His signing originally fell firmly in line with the mantra that Manchester United don’t buy stars, they make them. But by extension, the lamentable reality is that Nani is indicative of what has become patently obvious as a much larger issue at Old Trafford that has certainly come to a head following Sir Alex Ferguson’s departure.
The Red Devils’ decline in form over the last 12 months has led to widespread inquests in search of explanations. Despite a promising pre-season Van Gaal’s start to life at the helm has certainly brought Moyes’ tenure into perspective. For all the criticism levied at the Scot, it is obvious that the problems run much deeper and Nani’s career at United is a pertinent example of the club’s failings and lack of cohesion in the transfer market over recent years which in no small part is contributing to the Old Trafford outfit’s woes.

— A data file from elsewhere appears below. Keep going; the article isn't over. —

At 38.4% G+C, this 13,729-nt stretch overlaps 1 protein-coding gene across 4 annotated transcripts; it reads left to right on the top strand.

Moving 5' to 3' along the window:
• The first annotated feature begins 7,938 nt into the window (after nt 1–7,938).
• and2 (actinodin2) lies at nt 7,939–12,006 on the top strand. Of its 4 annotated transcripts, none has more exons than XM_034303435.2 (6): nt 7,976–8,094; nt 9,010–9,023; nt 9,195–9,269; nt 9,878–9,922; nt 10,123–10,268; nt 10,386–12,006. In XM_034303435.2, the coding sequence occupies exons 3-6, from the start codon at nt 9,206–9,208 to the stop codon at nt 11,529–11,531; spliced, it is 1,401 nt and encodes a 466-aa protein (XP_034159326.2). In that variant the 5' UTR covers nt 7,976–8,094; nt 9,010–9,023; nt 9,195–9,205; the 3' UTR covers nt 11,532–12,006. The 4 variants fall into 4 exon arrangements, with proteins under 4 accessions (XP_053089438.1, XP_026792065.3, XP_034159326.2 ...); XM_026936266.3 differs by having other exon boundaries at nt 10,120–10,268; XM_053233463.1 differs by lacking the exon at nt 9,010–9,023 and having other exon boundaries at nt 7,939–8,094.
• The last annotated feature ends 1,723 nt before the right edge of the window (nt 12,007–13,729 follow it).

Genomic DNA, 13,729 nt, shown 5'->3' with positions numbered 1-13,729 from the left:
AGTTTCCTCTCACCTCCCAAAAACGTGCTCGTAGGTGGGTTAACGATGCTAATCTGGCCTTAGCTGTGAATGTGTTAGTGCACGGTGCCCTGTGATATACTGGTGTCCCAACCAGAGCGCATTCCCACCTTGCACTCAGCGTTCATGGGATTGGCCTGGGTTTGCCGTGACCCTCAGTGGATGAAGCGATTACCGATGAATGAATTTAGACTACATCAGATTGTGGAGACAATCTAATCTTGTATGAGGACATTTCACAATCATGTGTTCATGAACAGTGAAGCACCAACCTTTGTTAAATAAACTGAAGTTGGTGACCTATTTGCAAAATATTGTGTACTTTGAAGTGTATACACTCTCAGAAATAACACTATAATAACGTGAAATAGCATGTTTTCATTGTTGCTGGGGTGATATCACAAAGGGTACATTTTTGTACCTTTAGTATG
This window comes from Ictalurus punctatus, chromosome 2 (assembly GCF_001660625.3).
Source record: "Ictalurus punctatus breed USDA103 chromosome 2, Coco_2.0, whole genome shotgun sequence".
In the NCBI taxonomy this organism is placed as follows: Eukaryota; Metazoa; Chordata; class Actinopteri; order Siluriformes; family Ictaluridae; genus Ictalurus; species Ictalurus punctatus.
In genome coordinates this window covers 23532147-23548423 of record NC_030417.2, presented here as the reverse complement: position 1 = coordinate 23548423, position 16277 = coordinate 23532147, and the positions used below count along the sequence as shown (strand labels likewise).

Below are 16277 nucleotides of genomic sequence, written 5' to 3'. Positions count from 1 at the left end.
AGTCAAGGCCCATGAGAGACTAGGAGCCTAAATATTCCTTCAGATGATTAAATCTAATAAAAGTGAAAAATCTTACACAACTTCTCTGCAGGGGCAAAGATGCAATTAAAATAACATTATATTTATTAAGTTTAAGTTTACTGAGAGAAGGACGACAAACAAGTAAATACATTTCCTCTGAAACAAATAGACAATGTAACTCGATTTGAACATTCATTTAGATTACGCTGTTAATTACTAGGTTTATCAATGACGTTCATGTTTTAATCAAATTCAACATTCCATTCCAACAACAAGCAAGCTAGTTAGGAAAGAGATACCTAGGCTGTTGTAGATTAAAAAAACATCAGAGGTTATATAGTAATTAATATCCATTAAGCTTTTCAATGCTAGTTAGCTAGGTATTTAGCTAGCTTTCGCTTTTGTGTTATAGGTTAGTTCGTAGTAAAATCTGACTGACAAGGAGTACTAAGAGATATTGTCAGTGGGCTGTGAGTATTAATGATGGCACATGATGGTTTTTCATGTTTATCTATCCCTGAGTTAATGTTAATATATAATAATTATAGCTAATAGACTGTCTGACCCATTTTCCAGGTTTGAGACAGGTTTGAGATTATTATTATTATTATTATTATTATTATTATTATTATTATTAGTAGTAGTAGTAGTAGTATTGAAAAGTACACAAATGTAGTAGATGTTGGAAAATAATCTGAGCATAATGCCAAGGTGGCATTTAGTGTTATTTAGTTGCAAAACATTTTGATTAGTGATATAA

That is not to label Nani as a flop, he has certainly had his moments and even if consistency was never found, for most the potential and ability is obvious enough to have warranted his acquisition. Buying players like Nani is not the problem, you have to take risks with potential because without the Nanis and the Bebes you don’t get the Ronaldos and the Januzajs, but the club’s management thereafter surely has to come into question.
Many of the club’s often maligned players, the likes of Nani, Young, Valencia and Anderson all earn big wages. The consequence of this is that it becomes very difficult to move them on should they become surplus to requirements. Many eyebrows were raised at the winger’s new five-year deal last September, and rightly so.
For a period of 5 years towards the end of Ferguson’s tenure, Manchester United had a lower net spend on transfers than Stoke City and Aston Villa. That is not to say that investment was not made and this article is certainly not going to embark upon a Glazer debate, but the problems now are becoming increasingly apparent.